On average, the number of veterinary students has increased 2.0% per year since 1980. During the last decade (2011-2022), the number of first-year students at US colleges of veterinary medicine has increased an average of 2.6% per year.[2]

The Ohio State University College of Veterinary Medicine is the veterinary school with the highest number of enrolled veterinary students, followed by the Iowa State University College of Veterinary Medicine and the Texas A&M School of Veterinary Medicine.[2]

3. Texas had the most first-year students enrolled at veterinary schools in 2022.

Roughly 350 first-year AAVMC students in 2022 were from Texas, followed closely by California.

This isn’t a huge surprise, as these are two of the states with the highest number of veterinary jobs.

Florida had the next closest amount of veterinary students, with roughly 250 students. Oregon had the least amount of veterinary students, with roughly 50.[2]

4. Median annual tuition for veterinary school is about $53,000 for out-of-state students and $32,000 for in-state students.

The Long Island University College of Veterinary Medicine is one of the most expensive for in-state students at 60k per year. The least expensive for in-state residents is NC State University’s College of Veterinary Medicine at roughly 20k per year.[2]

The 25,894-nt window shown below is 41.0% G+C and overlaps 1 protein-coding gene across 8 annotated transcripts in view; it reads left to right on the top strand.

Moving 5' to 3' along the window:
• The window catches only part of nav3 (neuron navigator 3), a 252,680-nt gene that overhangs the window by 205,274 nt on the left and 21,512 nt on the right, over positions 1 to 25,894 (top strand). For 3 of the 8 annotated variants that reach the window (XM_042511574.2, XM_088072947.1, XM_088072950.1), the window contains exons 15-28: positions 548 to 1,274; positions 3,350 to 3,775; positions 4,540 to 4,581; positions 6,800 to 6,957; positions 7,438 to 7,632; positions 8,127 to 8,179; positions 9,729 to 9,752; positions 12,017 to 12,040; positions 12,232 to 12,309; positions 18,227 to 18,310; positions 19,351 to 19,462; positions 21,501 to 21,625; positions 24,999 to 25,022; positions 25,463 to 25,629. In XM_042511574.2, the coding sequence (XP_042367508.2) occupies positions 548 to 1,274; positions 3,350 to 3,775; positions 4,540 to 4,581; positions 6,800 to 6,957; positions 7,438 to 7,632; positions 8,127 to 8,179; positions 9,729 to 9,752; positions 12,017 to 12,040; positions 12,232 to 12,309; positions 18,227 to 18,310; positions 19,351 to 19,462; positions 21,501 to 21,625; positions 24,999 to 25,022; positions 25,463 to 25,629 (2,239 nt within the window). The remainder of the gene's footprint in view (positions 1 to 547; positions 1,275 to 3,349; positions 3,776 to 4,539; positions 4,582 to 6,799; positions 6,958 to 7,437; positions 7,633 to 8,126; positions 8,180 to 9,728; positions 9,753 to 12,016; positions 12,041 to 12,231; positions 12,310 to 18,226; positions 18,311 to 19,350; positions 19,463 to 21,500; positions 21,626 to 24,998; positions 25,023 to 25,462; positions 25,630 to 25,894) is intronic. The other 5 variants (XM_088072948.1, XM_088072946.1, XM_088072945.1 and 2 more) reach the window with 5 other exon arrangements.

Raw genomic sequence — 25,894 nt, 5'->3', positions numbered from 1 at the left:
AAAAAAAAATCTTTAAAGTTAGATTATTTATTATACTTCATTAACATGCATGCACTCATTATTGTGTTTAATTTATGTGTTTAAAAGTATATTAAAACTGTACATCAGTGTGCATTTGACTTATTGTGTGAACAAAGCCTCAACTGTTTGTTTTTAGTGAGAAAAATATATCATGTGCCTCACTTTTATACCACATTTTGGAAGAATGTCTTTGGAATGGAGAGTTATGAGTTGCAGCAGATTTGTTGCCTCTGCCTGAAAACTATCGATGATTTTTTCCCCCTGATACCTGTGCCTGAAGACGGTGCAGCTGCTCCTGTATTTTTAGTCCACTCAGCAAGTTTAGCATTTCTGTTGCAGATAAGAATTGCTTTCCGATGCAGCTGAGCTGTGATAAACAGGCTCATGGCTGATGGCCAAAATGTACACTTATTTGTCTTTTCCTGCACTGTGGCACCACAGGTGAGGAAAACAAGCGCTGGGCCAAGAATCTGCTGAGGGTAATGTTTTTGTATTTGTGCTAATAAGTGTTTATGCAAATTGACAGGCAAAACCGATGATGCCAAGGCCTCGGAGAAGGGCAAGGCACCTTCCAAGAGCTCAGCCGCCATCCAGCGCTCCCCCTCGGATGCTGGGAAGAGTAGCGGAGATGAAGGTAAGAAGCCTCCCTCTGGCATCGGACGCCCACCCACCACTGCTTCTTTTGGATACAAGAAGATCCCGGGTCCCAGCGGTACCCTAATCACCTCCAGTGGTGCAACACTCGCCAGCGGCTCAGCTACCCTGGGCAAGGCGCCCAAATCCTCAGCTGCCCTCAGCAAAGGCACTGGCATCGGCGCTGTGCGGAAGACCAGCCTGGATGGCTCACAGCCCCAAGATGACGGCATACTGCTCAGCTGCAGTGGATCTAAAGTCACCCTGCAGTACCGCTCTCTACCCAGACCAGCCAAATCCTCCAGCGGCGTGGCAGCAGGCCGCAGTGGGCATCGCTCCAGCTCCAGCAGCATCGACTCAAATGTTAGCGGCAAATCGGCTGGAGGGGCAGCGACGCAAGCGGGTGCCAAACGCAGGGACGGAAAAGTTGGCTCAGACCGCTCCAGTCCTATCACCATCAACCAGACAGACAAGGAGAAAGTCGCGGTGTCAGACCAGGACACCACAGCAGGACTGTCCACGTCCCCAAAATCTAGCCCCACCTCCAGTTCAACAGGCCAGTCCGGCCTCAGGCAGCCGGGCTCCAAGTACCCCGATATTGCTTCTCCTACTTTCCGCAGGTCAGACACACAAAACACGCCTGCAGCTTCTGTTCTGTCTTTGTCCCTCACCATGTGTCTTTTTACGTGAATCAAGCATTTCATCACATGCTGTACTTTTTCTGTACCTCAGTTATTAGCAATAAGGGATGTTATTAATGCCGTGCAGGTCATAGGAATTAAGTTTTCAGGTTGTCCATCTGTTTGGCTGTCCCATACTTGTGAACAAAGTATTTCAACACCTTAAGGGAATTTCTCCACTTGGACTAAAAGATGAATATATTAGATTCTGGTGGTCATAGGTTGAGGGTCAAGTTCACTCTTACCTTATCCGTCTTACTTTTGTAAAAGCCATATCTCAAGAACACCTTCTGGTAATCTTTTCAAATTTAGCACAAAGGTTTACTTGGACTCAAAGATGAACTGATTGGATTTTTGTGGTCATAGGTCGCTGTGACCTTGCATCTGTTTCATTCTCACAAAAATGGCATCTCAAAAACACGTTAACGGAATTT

The Ohio State University College of Veterinary Medicine and the University of Arizona’s College of Veterinary Medicine are the most expensive options for non-residents, at approximately 70k tuition.

The Michigan State University College of Veterinary Medicine is the best option for non-residents, at under 50k tuition.

5. Vet students usually graduate with over 150k in debt.

The mean indebtedness in 2019 of veterinary medical students who have debt is $176,920. 20% of veterinarian students graduate with no debt.[12]

6. Vet schools are now 80% to 90% women.

This mirrors the increasingly high number of women practicing in the veterinary field. In 2010, women made up just roughly 70% of the veterinary student body.[2]

7. Rural students may be able to get into veterinary school for less money.

Several states have early commitment programs for rural students in animal science programs, due to the desperate need for more veterinarians in rural areas, where many peoples’ living depends on the health of their livestock animals.

The federal Veterinary Medicine Loan Repayment Program (VMLP) pays up to $25,000 each year toward student loans of eligible veterinarians who agree to serve in a designated shortage area for three years.[11]

Only about 10% of final-year students at veterinary schools have an interest in food animal medicine at graduation.